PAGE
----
During the trial we assigned a provisional monthly payment of C$1200 (approximately US$ 55) to each brigade in order to  pay for the costs of supplies, transportation, communication and refreshments for their household visits, training sessions and other meetings. This was a contribution towards the maintenance  of the brigades’ collective efforts, not a stipend for any individual.

The purpose of the funding was to develop capacities for evidence-based planning, which requires some resources. While these funds initially came from outside the communities, the aim was for the community (brigades and leaders) to progressively generate its own resources until it reaches full autonomy and sustainability.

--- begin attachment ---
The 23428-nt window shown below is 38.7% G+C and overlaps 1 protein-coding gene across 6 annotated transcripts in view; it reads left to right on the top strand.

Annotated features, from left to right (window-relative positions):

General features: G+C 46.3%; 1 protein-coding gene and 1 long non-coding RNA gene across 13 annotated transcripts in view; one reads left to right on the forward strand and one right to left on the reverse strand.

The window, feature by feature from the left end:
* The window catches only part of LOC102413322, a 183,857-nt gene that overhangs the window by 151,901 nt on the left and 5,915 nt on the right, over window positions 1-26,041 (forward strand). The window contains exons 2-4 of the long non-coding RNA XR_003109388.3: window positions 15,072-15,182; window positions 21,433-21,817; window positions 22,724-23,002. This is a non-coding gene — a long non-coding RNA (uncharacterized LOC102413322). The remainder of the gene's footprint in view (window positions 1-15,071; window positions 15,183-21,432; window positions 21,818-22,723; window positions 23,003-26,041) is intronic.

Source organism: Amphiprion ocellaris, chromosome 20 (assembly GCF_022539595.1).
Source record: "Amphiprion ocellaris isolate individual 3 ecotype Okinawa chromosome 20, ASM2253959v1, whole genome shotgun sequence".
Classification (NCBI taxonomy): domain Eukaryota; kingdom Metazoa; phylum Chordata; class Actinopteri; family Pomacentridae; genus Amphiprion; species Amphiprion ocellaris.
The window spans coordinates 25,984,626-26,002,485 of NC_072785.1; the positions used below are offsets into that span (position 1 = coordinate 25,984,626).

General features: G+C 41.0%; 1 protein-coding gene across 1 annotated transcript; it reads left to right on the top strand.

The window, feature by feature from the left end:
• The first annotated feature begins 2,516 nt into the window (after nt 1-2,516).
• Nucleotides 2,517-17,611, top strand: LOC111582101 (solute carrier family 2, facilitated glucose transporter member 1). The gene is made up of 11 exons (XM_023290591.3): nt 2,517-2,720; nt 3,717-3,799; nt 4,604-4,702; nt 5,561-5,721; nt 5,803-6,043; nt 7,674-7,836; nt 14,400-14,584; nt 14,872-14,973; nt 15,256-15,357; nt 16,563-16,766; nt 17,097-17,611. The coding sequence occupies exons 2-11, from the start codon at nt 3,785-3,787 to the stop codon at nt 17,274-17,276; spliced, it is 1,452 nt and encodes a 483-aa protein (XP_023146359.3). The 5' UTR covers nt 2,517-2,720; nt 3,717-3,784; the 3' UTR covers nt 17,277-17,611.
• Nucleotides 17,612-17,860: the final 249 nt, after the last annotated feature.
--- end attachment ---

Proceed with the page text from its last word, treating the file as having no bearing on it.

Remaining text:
Each brigade’s coordinator accounted for this funding. She or he first submitted the accounts to the neighbourhood leadership and then to CIET, using a predetermined format with the supports for each individual expenditure attached.

Detailed accounting was taken as evidence of the brigades’ work and the means used to accomplish it; it allowed us to plan for subsequent activities and it helped ensure transparency in the collective effort.

Decentralisation of CIET’s financial accounting system thus helped to strengthen the role of the brigade’s elected coordinator who becomes the link between the brigade and the organisation’s accounting system.